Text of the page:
SINGAPORE: Johor, the southernmost state in Malaysia, is making waves in the region as it sets its sights on achieving the kind of success that turned Shenzhen into a global tech hub.
As per The Business Times, Johor’s Shenzhentrification is gaining traction among commentators as Johor’s ambitions continue to grow.
Chief Minister Onn Hafiz Ghazi said last September: “The new Johor-Singapore special economic zone (JS_SEZ) could help Johor realise its vision of becoming the new Shenzhen.”
The JS-SEZ, he believes, is the catalyst needed for Johor to emulate Shenzhen’s remarkable transformation from a city of 300,000 to a high-tech metropolis of over 17 million within four decades.
The memorandum of understanding for the JS-SEZ was officially signed on Jan 11, marking a significant step towards realising Johor’s aspirations.
The SEZ aims to spur economic growth and regional development, offering business incentives, job creation, and facilitating the cross-border flow of goods and people.
Johor’s state government has identified Iskandar Malaysia, a bustling business hub, as the proposed site for the JS-SEZ. Prime Minister Anwar Ibrahim has also announced plans for a special financial zone in the Forest City area, coupled with incentives such as a reduced income tax rate of 15% for skilled workers and multiple-entry visas.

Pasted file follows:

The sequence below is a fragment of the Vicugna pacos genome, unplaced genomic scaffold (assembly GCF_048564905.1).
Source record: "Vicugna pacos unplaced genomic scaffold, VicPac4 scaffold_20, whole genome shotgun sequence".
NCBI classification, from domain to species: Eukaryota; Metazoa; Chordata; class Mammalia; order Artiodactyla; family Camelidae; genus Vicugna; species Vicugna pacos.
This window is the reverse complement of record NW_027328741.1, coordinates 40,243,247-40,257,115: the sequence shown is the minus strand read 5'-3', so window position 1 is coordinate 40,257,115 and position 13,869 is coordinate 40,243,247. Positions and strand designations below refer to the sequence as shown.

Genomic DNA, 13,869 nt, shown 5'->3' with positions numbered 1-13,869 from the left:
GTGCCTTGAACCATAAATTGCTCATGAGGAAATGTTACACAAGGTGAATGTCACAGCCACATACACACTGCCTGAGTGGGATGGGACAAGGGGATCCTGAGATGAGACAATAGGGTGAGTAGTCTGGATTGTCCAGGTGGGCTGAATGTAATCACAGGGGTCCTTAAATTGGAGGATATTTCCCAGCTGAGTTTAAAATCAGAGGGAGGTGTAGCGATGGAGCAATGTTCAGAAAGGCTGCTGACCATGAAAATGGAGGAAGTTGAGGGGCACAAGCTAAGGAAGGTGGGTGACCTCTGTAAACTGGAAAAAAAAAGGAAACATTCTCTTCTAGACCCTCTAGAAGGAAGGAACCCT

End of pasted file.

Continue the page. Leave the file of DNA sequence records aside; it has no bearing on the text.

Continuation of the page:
Why Johor’s Shenzhentrification is possible
One of Johor’s major advantages lies in its proximity to Singapore, attracting multinational giants like Microsoft and Nvidia, who plan to establish regional data centres.
This has increased demand for industrial land in key areas like Sedenak and Kulai, causing industrial plot prices to surge from RM80 to over RM120 per square foot in 2023.
The rising cost of living in Singapore is further pushing Malaysians to consider relocating to Johor, seeking a balance between proximity to the city-state and more affordable living conditions.
The impending Rapid Transit System Link, scheduled to commence in late 2026, is poised to significantly cut down travel time between Singapore and Johor, further enhancing the region’s appeal.
However, for Johor to truly succeed in its ambitious endeavour, a combination of strong political will and sustainable policies will be required to consistently attract investors.
The nature of high-growth investments, which often take at least a decade to materialise, necessitates assurances that changes in the Malaysian government or other unforeseen political events will not derail plans.
Johor is at a pivotal juncture, and as it seeks to follow in the footsteps of Shenzhen. For now, only time will tell if the southern Malaysian state can truly emerge as the next Shenzhen of Asia. /TISG